Blackberry Jack

dweber posted this July 22nd, 2015

Photo and Recipe from State of Mine Blog

Maybe it’s the booze talking, but we feel pretty lucky to have Nina as a Toad. A master of all things crafty and DIY, Nina’s signature move is to kick off the weekend by turnin’ on the country tunes and whippin’ up tasty cocktails on Friday afternoon. Come 3:30 last week, Nina sauntered from desk to desk offering up her latest concoction – the Blackberry Jack. The results were mighty fine…

Ingredients for 2 cocktails:
2 tbsp lemon juice
4 tbsp homemade fruit shrub (direction’s below)
4 oz of Jack Daniels whisky
A splash of soda water
1 lemon peel

To make fruit shrub… 
1. In a pot mix: 1 cup white wine vinegar, 1 cup sugar, 1 cup berries (Nina used seasonal blackberries, but cranberries work well too).
2. Let the pot heat up until the liquid boils.
3. Lower the heat to a simmer and stir until sugar is dissolved and liquid is syrupy, about 7-10 min from start to finish.
4. Let cool and store leftovers in the fridge. The shrub should keep for 3-4 weeks so use it to liven up other cocktails, cider or lemonade.

To make Blackberry Jack…
1. In a shaker with ice, mix in lemon juice, shrubs and whiskey.
2. Shake well and pour into a chilled glass over ice.
3. Rub a lemon peel on the rim (Tip: Use a lighter to heat the peel then twist to release flavor)
4. Add a splash of soda water and garnish with a blackberry and lemon peel skewer. Cheers!

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20 Years at Telluride Mountainfilm

dweber posted this July 9th, 2015
Photo: Jennifer Koskinen

Photo: Jennifer Koskinen

Every Memorial Day Weekend we pack a bag that’s ready for anything: sunshine, snow, ice cream socials, happy hours, rock climbing, snowshoeing, early-bird coffee, late-night pizza and films. Lots and lots of films. We’re off to Telluride Mountainfilm Festival for a long weekend of good company, great films, tasty beer and one really sweet gondola.

In 1979 a group of ski-bums-turned-cinephiles gathered to screen their favorite mountaineering docs. But the program quickly evolved to encompass stories about the people who move mountains, not just climb them. Inspired by dogged determination and incendiary storytelling, Mountainfilm is a celebration of the indomitable spirit and the global issues that matter. So don’t let the name fool you, Mountainfilm isn’t really about mountains at all – it’s about people who are working to positively change the world. And that’s what drew us to Mountainfilm 20 years ago. We go outside to be inspired, so we have an interest in keeping the wilderness wild, supporting conservation and encouraging the people who are putting in good work across the globe.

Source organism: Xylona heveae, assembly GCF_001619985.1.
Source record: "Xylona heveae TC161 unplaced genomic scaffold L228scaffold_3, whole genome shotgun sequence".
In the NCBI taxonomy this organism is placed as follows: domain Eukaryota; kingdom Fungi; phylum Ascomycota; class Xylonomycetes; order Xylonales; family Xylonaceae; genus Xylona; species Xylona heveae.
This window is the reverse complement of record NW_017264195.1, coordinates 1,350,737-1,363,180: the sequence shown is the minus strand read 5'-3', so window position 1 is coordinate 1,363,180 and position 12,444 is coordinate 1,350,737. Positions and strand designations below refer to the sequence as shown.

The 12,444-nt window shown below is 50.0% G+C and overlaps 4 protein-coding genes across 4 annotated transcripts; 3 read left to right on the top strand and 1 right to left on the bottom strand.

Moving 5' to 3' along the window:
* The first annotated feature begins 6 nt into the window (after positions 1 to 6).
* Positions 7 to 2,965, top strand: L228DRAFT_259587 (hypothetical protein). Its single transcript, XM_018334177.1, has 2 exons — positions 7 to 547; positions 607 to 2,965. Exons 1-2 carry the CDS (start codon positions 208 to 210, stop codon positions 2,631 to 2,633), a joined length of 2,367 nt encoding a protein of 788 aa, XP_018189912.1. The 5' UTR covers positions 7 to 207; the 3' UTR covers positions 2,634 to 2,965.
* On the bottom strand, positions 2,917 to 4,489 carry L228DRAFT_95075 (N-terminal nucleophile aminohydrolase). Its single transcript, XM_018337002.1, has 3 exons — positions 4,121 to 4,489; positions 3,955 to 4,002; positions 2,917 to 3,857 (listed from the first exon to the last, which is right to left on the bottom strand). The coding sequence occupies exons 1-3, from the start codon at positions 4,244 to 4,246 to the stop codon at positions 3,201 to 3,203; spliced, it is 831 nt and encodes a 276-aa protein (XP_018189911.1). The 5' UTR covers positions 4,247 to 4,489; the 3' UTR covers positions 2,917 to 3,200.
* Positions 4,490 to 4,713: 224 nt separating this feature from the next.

This year marks our 20th year sponsoring Mountainfilm and we think the festival is just getting better with age. In addition to showcasing documentaries and filmmakers from around the world, the four-day festival now includes symposia and panels (this year’s theme was Afghanistan), gallery exhibits of art and photography, book signings, coffee talks, student programs, live music, outdoor programs and street parties. Oh, and a spectacular gondola ride to ferry you between High Camp Theater and town.

With a program like that, Mountainfilm is much more than a film festival – it’s a meeting of the minds. Pioneers from all fields – athletes, environmentalists, scientists, artists – come together to talk global solutions and share a box of popcorn. This year’s special guests included a group of Afghan photographers who risk their lives for the sake of free speech, climbing sensation Tommy Caldwell, cartoon editor of The New Yorker Bob Mankoff, Austrian alpinist Gerlinde Kaltenbrunner, big mountain snowboarding star Jeremy Jones and Rwandan genocide victim and activist Frederick Ndabaramiye.

And the buck doesn’t stop there. Mounatinfilm on Tour takes the best of the year’s films on a year-long trip around the world. Partnering with local organizations in over 100 locations, Mountainfilm on Tour reaches nearly 60,000 people every year. That’s 60,000 impressions and 60,000 new adventures worth pursuing. So thanks Mountainfilm, for keeping us informed and inspired. Here’s to the next 20 years!

For information on Telluride Mountainfilm Festival, visit www.mountainfilm.org/festival

For information and tour dates for this year’s Mountainfilm on Tour, visit www.mountainfilm.org/tour

I Am Able

dweber posted this July 8th, 2015


“Why did other people die, and I’m still alive?” Frederick Ndabaramiye asks himself in the short documentary, I Am Able, by Isaac and Jacob Seigel-Boettner (Pedal Born Pictures). Emerging from the depths of the Rwandan genocide, Frederick’s life has become a testament to the human spirit, proving that “disabled” is just a term, not an identity.

In 1994, the Interahamwe militia claimed more than 800,000 Rwandan lives. At 15, Frederick was removed from a bus and told to kill his fellow passengers; when he refused, the Interahamwe cut off his hands. In Rwanda, people with physical and mental disabilities are seen as less useful and treated as second-class citizens. Frederick spent much of his recovery struggling to accept his new reality; sharing his story through painting and teaching helped him cope with the trauma.

In 2005, Frederick co-founded the Ubumwe Community Center to help children and adults with disabilities challenge the idea of what it means to be “able.” The UCC’s mission is to encourage self-worth and independence by providing people with disabilities with life skills and job training. By living by example, the UCC aims to elevate the global attitude toward people with disabilities. And the I Am Able Cycling Team has a special way of peddling that message, so to speak. Headed by Frederick, the I am Able Team is a disabled cycling team that rides through rural villages around the world spreading the message that disability does not mean inability.